The history of geopolitics is closely connected with that of the nation state. The nation state rose with the age of Enlightenment and with industrialization. Before that, for instance during the Renaissance, our societies functioned more according to a geoeconomic logic. Local prince lings and city-states ran their affairs much like companies today. This was true at an early period for Venice, but later also for Amsterdam and other cities. Traders were organized in guilds and put under strict meritocratic supervision. A society was in principle a harmonious organism governed by a concern for economic growth, at least until it was attacked by another State. The trick was to build a strong army, but never to use it unless you could be sure of victory. That strategy worked less well when the nation state became stronger, as illustrated particularly by the twentieth century with its two world wars. Now in the 21st century, with even more lethal weapons in existence, the disastrous consequences of war between powerful nations have become yet more obvious. This may prevent superpowers in the future from engaging in large-scale wars with one another. Unfortunately it seems they will have more than enough to do in terms of deterring and intervening in military conflicts within smaller nations, if only because television now makes human suffering more transparent and hence creates immediate public concern. As television shifts to the internet and 4G internet technologies spread, political pressures to intervene are likely to increase.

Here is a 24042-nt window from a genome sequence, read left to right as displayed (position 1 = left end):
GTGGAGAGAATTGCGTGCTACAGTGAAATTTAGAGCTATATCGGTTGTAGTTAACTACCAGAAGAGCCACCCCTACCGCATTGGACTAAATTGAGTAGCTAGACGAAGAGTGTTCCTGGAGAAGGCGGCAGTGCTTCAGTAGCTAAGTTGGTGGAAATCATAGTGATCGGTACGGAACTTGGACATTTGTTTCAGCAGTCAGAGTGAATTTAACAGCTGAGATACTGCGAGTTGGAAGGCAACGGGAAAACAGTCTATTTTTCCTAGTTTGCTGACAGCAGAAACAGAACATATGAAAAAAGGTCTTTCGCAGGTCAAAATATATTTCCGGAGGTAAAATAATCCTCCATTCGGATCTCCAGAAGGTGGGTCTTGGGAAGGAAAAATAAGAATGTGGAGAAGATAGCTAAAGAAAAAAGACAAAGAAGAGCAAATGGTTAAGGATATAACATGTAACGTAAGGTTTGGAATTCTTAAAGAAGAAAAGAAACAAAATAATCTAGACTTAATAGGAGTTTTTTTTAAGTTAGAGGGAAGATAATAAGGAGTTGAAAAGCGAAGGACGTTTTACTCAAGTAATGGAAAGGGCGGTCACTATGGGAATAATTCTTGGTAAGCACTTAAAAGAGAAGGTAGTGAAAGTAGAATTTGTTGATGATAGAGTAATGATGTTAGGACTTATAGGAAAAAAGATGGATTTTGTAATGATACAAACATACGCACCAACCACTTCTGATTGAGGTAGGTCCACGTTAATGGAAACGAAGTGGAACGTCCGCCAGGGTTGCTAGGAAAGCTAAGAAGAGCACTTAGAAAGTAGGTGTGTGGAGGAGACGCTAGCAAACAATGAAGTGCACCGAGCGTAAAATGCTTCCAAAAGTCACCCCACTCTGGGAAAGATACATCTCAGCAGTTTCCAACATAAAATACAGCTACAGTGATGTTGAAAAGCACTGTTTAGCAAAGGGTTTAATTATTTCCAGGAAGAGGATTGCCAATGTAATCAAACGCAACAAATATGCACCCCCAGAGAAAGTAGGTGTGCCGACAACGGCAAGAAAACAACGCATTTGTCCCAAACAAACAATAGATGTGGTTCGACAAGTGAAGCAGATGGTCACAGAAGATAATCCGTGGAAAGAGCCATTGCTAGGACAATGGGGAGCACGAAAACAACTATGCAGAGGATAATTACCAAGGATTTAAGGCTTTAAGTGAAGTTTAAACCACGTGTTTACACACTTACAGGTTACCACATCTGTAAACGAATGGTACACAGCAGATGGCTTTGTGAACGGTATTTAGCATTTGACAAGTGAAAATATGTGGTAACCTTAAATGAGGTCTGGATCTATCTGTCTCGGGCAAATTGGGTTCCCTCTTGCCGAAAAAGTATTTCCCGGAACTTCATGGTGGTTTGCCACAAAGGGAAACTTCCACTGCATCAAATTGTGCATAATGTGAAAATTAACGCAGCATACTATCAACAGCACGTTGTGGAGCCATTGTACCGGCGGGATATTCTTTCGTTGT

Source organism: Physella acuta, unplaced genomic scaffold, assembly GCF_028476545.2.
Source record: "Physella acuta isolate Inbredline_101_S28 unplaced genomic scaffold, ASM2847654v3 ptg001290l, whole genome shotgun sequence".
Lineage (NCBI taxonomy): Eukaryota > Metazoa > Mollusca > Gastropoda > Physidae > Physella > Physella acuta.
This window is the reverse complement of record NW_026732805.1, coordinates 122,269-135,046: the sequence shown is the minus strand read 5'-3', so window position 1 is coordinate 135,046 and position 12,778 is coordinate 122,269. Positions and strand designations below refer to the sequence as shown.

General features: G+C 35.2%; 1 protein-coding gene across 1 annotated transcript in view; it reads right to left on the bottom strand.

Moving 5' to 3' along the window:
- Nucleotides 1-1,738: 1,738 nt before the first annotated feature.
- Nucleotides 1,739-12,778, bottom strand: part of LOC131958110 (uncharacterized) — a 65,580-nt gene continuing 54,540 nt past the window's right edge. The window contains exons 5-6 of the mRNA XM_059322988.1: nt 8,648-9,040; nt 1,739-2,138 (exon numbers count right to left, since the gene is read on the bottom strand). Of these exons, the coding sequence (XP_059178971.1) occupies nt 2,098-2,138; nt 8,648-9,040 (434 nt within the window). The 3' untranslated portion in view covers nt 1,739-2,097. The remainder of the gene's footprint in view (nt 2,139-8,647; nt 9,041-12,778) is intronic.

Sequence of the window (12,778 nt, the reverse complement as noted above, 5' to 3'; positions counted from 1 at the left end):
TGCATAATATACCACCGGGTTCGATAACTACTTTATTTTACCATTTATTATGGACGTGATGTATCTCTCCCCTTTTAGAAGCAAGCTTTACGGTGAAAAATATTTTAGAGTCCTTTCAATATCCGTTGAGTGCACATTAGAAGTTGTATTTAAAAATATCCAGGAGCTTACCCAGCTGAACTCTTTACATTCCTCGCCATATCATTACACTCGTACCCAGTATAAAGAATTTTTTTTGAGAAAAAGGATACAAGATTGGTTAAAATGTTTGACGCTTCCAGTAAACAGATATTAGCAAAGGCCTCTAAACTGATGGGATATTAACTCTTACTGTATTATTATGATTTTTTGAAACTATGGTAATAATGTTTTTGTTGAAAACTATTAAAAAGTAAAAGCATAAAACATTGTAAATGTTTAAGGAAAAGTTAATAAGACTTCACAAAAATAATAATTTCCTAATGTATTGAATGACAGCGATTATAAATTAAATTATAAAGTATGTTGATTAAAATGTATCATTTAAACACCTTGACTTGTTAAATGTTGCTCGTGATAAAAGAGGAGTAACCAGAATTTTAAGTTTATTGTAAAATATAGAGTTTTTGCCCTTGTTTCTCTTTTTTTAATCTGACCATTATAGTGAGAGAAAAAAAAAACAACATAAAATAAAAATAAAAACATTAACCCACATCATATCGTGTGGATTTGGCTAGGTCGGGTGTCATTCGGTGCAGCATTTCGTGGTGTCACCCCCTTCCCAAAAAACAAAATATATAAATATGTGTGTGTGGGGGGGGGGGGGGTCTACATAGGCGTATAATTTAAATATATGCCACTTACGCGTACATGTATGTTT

Both geoeconomics and geopolitics study power derived from the management of natural resources. Thus the end result for nation states is much the same in either case. Through the logic of these disciplines, nations become stronger or weaker economically and politically as a result of how these resources are managed. In the English-language literature we call this "the competitive advantage of nations". This was the very start of the study of economics, as propounded by Adam Smith in his 1776 book The Wealth of Nations. All nations are concerned with their competitive advantage. At the same time, no one nation or culture has managed to stay ahead consistently in this race. Instead we repeatedly see one nation taking over from another as leader of the competitive pack. The length of time for which given nations or cultures have been able to retain the lead has varied significantly, from more than a thousand years in some cases in the past (Egypt, China) to less than a hundred years in others (Portugal, the Netherlands, now perhaps even the USA). The tendency is for it to become ever more difficult to retain the leading position, thanks to a combination of more intense competition and greater individual freedom. How can we understand what makes some countries more competitive than others? That is the fundamental question which we are concerned with in this book, and which forms the starting point for the study of geoeconomics. Consequently we shall seek the answer in an approach which diverges from the assumptions of "classical" and "neoclassical" economics. This means that we shall find ourselves questioning the value of the discipline of economics as currently practiced.